Setting limits and teach discipline from a very early age is advisable. The sooner we start this process, the less of a fight we will have when we introduce ‘rules’ later. Boundaries need to be introduced before your toddler reaches the age of two as this is when he will begin to test the power of ‘no’. Toddlers respond very well to learning and discipline is part of this process; it does not need to be something you dread. When boundaries become part of your daily routine, you usually find that rules become accepted, not questioned. So start early: ‘Train up a child in the way he should go and when he is old he will not depart from it’ (Proverbs 22:6). When mobility begins is the ideal time to start giving your infant boundaries in which to play, explore and develop lifetime social skills and manners. Starting before they can disagree with you will help set good habits. Nobody enjoys children who are unruly or undisciplined - children who ‘run-amok’ wherever they go, even with their parent’s presence. Children must learn what is socially acceptable and unacceptable at an early age. Unruly and demanding children will have few friends; no one will put up with their nonsense. It also follows that unruly toddlers will grow up into unruly teenagers and adults. So be prepared and start setting limits while your child is still young and eager to please.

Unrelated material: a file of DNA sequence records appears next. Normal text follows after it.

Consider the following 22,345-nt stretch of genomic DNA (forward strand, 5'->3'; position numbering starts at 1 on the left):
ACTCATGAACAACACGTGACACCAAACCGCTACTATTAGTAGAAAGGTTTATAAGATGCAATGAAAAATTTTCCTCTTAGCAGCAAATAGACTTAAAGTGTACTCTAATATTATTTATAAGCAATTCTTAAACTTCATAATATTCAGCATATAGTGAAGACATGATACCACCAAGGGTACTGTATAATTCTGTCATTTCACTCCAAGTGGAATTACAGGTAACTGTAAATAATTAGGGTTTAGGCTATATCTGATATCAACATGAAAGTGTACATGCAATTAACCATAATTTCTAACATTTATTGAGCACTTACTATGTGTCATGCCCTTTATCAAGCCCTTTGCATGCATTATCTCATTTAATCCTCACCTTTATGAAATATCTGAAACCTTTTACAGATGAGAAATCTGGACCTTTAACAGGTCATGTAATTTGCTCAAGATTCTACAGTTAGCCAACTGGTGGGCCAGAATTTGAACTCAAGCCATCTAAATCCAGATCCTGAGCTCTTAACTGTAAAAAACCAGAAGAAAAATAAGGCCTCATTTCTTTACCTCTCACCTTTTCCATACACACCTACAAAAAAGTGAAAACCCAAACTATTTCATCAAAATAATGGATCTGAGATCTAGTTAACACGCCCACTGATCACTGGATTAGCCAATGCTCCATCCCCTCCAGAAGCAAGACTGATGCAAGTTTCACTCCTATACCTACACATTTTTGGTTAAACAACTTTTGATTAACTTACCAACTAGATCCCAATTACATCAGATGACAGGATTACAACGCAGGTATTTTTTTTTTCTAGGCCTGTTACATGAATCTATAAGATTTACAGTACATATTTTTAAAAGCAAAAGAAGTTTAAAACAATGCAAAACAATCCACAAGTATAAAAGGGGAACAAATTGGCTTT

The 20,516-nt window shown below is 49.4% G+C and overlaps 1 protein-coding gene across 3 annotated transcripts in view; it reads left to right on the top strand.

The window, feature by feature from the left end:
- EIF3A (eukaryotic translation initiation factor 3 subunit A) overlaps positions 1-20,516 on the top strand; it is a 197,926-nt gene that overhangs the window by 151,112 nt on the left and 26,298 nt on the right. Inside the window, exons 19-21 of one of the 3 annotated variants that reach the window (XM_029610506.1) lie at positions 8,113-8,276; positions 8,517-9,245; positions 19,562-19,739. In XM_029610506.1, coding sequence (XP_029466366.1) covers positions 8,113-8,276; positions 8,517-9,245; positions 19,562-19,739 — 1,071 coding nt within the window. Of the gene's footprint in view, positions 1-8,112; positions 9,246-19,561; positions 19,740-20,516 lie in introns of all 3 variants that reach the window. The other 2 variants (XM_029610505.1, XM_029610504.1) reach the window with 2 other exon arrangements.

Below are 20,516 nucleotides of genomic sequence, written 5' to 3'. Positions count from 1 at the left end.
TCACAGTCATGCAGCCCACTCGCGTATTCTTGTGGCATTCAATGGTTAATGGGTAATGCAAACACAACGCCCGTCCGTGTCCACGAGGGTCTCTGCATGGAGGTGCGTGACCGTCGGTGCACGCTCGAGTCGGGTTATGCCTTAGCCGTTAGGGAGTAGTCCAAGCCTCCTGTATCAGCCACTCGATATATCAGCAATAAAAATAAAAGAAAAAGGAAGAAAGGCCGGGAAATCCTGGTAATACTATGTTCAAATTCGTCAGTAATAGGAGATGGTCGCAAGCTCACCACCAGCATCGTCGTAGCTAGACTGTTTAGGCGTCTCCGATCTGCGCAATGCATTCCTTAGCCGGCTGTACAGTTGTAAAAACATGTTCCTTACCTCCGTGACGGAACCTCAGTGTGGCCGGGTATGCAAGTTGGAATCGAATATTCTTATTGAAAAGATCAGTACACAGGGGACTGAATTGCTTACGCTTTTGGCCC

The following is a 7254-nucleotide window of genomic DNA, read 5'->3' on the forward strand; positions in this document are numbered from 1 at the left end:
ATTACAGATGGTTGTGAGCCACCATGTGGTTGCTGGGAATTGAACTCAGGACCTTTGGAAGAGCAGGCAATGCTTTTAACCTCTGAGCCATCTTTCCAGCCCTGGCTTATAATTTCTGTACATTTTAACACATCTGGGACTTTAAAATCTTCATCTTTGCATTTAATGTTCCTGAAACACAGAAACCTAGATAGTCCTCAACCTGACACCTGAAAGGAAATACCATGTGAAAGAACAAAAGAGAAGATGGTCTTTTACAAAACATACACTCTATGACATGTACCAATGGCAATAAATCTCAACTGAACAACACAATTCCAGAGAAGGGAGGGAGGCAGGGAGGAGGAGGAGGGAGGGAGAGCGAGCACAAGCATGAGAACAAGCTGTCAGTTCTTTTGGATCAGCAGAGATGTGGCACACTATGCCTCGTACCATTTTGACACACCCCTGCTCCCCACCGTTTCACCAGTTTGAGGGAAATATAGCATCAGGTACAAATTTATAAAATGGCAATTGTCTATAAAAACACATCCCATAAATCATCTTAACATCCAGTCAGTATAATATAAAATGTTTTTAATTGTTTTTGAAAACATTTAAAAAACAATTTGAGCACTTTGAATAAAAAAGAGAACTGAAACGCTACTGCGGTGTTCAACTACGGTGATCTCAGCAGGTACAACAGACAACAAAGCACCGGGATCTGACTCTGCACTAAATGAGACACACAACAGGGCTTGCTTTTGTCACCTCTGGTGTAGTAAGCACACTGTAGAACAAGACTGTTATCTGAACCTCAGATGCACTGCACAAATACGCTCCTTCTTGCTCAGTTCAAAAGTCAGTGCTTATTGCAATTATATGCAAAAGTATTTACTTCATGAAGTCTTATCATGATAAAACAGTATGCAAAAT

Some strategies for setting boundaries -
Use their natural desire to learn and to please by giving attention and positive reinforcement for good behaviour. Try not to fuss too much over negative behaviour this will usually only reinforce the behaviour.
Ignore much of their bad behaviour by distracting you toddlers’ attention. For example, when packing toys away in preparation for bed, your toddler may throw a toy across the room, leave it and distract him by drawing attention to something else. Later, when he has calmed down, go with him and retrieve the thrown toy so that he can put it away with you.
Keep in mind your toys; TV remotes, mobile phones, telephones and the like, are not your toddlers toys. He needs to learn to respect other people belongings by learning what he can and cannot play with. This means he must have your permission and supervision before he is permitted to use them.
“Let your ‘yes’ be ‘yes’ and your ‘no,’ ‘no’” (Matt 5:37) Don’t say something to your child unless you can follow through with the appropriate action. Don’t tell them you will do something you don’t intend to do. If you say you are going to do something then do it. If you don’t your children will not only begin to doubt your word but you will be teaching them that lies and manipulation are OK.
Encourage your child to talk to you, and not to whinge at you. If you respond to their whinging by giving in to their demands you are teaching them that whinging or nagging brings the desired results. Not giving in to their demands will teach them that your word is true.
Tips: An out of control child is really just wanting someone to take control and to bring order.
Remember: Research shows that a disciplined child with well defined boundaries has higher self-esteem and confidence and is less likely to run off the rails as a teenager.